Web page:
California: Eating less is the way to a healthier body and longer life, suggests a new study.
The study has been conducted by scientists from China and the USA and provides the most detailed report to date of the cellular effects of a calorie-restricted diet in rats. It was published in the journal – Cell.
While the benefits of caloric restriction have long been known, the new results show how this restriction can protect against ageing in cellular pathways, as detailed in Cell on February 27, 2020.
“We already knew that calorie restriction increases life span, but now we’ve shown all the changes that occur at a single-cell level to cause that,” said a researcher, Juan Carlos Izpisua Belmonte.
“This gives us targets that we may eventually be able to act on with drugs to treat ageing in humans,” Belmonte added.
Ageing is the highest risk factor for many human diseases, including cancer, dementia, diabetes and metabolic syndrome. Caloric restriction has been shown in animal models to be one of the most effective interventions against these age-related diseases.
Although researchers know that individual cells undergo many changes as an organism age, they have not known how caloric restriction might influence these changes.
In the new paper, Belmonte and his collaborators–including three alumni of his Salk lab who are now professors running their own research programs in China–compared rats who ate 30 per cent fewer calories with rats on normal diets.
The animals’ diets were controlled from age 18 months through 27 months which would be an equivalent to someone following a calorie-restricted diet from age 50 through 70.
At both the start and the conclusion of the diet, Belmonte’s team isolated and analyzed a total of 168,703 cells from 40 cell types in the 56 rats. The cells came from fat tissues, liver, kidney, aorta, skin, bone marrow, brain and muscle.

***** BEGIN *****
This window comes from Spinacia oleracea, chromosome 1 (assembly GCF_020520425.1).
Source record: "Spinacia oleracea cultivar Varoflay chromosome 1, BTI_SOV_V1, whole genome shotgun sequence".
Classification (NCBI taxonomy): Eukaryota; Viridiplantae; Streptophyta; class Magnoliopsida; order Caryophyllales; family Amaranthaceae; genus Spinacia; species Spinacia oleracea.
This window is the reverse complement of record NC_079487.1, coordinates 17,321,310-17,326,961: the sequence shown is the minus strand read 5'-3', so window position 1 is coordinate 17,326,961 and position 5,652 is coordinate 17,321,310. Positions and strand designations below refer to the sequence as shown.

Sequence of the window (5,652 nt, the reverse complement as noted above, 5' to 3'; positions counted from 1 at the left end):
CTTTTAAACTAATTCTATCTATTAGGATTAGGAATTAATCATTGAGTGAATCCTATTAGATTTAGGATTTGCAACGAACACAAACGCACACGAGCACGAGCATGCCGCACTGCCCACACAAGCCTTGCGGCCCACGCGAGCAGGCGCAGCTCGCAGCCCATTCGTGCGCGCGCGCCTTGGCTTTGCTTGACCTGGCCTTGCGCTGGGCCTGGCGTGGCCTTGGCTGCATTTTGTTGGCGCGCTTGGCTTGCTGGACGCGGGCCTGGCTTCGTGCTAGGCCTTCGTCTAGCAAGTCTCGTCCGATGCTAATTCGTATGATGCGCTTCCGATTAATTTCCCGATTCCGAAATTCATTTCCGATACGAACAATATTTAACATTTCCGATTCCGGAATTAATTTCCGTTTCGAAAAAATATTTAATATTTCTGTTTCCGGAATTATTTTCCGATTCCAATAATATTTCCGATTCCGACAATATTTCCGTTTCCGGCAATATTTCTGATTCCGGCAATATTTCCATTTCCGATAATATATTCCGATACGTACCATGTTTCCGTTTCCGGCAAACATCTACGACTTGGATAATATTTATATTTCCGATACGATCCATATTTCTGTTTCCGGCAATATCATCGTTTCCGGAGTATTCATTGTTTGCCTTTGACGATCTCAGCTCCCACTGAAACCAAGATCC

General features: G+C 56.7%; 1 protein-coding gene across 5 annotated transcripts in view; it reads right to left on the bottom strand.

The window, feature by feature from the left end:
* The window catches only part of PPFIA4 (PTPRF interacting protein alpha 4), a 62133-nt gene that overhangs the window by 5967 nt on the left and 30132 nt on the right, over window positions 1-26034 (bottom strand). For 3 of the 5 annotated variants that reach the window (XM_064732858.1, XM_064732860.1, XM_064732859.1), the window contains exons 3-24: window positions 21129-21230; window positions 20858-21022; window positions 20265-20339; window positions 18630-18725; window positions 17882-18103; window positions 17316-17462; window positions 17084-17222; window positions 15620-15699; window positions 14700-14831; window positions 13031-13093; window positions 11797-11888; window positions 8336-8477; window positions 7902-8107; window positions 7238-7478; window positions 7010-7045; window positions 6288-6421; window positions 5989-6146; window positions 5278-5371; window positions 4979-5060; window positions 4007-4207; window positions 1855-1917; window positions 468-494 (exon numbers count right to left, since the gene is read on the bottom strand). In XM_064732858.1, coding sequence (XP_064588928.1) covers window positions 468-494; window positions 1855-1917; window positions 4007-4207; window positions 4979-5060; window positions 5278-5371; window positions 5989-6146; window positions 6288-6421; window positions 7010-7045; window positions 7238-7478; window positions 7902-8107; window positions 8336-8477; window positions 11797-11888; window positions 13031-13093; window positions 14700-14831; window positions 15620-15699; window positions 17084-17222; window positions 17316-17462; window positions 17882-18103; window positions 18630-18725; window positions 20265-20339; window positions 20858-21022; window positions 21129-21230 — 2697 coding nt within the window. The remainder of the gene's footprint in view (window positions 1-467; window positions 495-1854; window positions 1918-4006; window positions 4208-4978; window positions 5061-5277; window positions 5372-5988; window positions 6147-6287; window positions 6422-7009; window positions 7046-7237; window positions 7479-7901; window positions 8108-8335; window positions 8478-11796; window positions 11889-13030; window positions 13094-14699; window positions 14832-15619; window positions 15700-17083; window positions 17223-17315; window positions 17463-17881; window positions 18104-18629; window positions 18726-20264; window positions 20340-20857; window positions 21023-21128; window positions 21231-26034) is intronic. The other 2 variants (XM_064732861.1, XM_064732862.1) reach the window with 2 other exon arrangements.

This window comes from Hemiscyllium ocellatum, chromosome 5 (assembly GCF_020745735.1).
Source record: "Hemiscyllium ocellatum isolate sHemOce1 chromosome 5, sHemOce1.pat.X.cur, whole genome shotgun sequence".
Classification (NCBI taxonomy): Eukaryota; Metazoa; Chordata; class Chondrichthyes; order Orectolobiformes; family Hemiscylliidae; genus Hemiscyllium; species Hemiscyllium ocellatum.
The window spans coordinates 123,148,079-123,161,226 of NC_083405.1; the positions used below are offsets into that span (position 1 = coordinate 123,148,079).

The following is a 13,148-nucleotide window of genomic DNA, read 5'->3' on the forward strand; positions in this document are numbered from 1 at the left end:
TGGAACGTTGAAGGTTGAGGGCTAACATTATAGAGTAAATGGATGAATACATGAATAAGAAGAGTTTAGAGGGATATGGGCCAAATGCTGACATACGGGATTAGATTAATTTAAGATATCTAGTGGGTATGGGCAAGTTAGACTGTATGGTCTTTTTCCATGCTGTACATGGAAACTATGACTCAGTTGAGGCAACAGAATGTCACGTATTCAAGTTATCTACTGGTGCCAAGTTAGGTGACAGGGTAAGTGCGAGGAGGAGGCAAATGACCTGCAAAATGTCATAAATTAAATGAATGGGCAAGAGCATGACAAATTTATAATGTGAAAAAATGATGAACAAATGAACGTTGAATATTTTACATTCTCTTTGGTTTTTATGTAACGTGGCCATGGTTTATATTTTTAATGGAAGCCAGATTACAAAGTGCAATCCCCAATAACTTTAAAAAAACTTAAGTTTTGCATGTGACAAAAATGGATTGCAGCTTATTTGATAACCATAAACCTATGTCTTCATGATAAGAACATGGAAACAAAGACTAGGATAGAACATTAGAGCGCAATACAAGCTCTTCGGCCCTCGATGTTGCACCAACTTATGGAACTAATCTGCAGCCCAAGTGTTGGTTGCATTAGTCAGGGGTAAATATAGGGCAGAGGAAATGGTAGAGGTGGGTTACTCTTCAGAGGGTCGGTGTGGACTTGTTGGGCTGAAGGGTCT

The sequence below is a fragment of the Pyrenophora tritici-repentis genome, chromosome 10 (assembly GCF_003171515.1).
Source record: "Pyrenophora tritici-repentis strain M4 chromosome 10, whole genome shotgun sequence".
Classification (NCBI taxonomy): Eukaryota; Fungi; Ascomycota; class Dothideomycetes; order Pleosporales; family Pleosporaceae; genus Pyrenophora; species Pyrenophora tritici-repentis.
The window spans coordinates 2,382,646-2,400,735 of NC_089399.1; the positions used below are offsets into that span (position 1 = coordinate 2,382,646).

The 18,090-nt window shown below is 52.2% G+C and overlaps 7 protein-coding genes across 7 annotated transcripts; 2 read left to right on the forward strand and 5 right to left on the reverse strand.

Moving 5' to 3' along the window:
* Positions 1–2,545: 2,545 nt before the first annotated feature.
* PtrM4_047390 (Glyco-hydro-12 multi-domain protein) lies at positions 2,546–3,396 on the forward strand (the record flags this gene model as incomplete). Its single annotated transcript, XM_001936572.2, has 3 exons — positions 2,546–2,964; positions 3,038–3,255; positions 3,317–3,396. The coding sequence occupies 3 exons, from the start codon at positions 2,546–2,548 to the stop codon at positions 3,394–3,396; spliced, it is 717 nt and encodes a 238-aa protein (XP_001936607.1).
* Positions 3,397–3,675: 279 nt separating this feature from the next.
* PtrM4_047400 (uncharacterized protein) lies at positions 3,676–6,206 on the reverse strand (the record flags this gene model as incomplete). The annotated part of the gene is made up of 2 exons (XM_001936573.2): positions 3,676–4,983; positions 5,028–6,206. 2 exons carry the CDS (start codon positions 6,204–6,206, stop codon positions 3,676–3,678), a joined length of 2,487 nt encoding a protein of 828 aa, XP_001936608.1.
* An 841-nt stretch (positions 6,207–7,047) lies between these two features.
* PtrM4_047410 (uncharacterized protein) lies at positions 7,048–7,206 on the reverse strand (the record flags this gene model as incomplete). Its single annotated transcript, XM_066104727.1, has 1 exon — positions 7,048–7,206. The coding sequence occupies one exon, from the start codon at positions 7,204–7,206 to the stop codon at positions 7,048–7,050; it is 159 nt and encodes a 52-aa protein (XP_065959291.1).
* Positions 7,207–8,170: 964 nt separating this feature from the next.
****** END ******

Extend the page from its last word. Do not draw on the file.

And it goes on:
In each isolated cell, the researchers used single-cell genetic-sequencing technology to measure the activity levels of genes. They also looked at the overall composition of cell types within any given tissue. Then, they compared old and young mice on each diet.
Many of the changes that occurred as rats on the normal diet grew older didn’t occur in rats on a restricted diet; even in old age, many of the tissues and cells of animals on the diet closely resembled those of young rats.
Overall, 57 per cent of the age-related changes in cell composition seen in the tissues of rats on a normal diet were not present in the rats on the calorie-restricted diet.
“This approach not only told us the effect of calorie restriction on these cell types but also provided the most complete and detailed study of what happens at a single-cell level during ageing,” said Guang-Hui Liu.
Some of the cells and genes most affected by the diet-related to immunity, inflammation and lipid metabolism.
The number of immune cells in nearly every tissue studied dramatically increased as control rats aged but were not affected by age in rats with restricted calories. In brown adipose tissue–one type of fat tissue–a calorie-restricted diet reverted the expression levels of many anti-inflammatory genes to those seen in young animals.
“The primary discovery in the current study is that the increase in the inflammatory response during ageing could be systematically repressed by caloric restriction,” said researcher Jing Qu.
When the researchers homed in on transcription factors–essentially master switches that can broadly alter the activity of many other genes–that were altered by caloric restriction, one stood out.
Levels of the transcription factor Ybx1 were altered by the diet in 23 different cell types. The scientists believe Ybx1 may be an age-related transcription factor and are planning more research into its effects.
“People say that ‘you are what you eat,’ and we’re finding that to be true in lots of ways,” said researcher Concepcion Rodriguez Esteban.
“The state of your cells as you age clearly depends on your interactions with your environment, which includes what and how much you eat,” Esteban said.
The team is now trying to utilise this information in an effort to discover ageing drug targets and implement strategies towards increasing life and healthspan.